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Google researchers have developed a deep-learning audio-visual model that can isolate one speaker's voice in a cacophony of noise.

The 'cocktail party effect' -- the ability to mute all voices in a crowd and focus on a single person's voice -- comes easily to humans but not machines.

It's an obstacle to an application of the Google Glass smart glasses that I personally would like to see developed one day. That is, as a real-time speech-recognition and live-transcription system to support hearing-aid wearers.

Hearing aids help my wife hear better, but often with so much static and crackling she's mostly lip-reading. At the age of 15, she could hear perfectly. Now her hearing is getting worse each year and will almost certainly disappear at some point in future. Only stem-cell magic could reverse the situation.

I thought my Glass idea was a great fallback until I wondered how it would pick the right voice out of a crowd -- the scenario she finds it hardest to hear in -- to live-transcribe the target speaker.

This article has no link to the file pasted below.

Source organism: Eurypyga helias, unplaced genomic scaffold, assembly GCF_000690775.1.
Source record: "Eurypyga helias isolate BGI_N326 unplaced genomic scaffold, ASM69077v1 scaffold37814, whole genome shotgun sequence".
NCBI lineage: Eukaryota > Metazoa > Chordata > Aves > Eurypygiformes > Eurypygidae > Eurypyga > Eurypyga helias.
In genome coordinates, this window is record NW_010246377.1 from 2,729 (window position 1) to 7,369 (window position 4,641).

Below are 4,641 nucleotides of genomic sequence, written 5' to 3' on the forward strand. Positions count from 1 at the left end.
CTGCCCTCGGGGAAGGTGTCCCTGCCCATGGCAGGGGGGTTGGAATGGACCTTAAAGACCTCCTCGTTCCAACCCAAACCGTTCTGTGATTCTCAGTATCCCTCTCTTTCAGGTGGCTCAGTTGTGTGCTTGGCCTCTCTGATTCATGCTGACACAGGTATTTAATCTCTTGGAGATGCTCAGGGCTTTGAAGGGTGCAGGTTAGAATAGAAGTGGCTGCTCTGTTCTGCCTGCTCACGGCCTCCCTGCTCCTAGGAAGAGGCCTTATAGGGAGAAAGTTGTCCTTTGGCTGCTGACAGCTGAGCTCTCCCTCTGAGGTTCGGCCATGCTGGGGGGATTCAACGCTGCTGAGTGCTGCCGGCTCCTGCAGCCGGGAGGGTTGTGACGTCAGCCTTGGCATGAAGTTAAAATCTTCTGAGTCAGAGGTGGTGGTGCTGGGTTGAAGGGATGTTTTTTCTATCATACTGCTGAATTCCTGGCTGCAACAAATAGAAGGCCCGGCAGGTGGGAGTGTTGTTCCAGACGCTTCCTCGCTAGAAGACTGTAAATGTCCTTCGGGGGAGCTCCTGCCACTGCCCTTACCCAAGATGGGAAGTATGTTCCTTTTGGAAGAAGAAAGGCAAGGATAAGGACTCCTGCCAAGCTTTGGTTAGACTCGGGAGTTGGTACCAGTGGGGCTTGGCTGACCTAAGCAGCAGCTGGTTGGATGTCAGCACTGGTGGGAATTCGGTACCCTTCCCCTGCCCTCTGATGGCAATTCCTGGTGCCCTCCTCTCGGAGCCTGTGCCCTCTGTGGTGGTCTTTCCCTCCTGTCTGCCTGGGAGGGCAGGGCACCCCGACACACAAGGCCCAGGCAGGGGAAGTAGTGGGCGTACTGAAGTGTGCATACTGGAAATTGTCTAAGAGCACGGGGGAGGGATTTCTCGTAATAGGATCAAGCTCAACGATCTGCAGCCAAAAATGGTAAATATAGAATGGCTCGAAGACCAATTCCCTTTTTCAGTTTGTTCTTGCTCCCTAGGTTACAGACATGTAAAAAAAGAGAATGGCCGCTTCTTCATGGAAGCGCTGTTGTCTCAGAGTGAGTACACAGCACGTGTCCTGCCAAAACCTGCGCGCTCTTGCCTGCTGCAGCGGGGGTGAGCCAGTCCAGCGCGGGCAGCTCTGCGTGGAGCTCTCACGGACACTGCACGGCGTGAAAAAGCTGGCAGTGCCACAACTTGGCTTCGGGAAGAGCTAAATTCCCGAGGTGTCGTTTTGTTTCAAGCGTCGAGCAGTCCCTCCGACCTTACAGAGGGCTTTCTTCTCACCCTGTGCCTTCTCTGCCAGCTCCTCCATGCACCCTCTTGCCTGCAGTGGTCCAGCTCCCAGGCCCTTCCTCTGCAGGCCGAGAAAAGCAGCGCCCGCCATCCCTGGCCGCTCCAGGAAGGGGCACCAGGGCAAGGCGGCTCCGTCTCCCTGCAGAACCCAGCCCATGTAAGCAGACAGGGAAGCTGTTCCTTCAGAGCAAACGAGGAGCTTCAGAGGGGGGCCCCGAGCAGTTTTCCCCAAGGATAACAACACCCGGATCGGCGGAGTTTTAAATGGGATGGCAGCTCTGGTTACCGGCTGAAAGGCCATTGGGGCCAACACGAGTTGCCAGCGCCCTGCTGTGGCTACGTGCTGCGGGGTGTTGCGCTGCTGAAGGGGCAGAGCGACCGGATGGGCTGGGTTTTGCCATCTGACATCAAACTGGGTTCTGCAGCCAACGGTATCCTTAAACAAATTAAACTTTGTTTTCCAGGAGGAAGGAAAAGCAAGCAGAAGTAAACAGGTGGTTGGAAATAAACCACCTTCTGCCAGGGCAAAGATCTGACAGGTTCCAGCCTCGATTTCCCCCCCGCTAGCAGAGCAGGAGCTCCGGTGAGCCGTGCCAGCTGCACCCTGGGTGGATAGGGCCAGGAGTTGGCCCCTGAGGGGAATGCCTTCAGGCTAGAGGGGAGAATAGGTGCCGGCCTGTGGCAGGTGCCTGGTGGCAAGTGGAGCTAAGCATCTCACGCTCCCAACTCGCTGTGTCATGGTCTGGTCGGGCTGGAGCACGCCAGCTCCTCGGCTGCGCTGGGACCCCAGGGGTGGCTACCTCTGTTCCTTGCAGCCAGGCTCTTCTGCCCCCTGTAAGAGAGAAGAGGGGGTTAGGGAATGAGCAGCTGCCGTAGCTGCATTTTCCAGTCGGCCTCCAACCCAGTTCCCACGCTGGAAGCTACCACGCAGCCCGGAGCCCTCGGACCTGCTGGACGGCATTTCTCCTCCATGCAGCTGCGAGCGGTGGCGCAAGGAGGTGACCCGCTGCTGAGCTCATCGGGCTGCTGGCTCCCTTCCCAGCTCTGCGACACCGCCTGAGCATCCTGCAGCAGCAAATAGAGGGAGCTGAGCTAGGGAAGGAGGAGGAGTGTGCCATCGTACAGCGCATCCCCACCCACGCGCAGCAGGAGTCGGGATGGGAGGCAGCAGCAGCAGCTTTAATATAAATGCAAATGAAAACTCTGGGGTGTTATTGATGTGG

Apparently voice separation is a hard nut to crack, but Google's AI researchers may have a part of the answer to my Glass dream in the form of a deep-learning audio-visual model that can isolate speech from a mixture of sounds.

The scenario they present are two speakers standing side-by-side jabbering simultaneously. The technique hasn't been proven in a real-world crowd but it does work on a video with two speakers on a single audio track.

Video: Google's research combines the auditory and visual signals to separate speakers.

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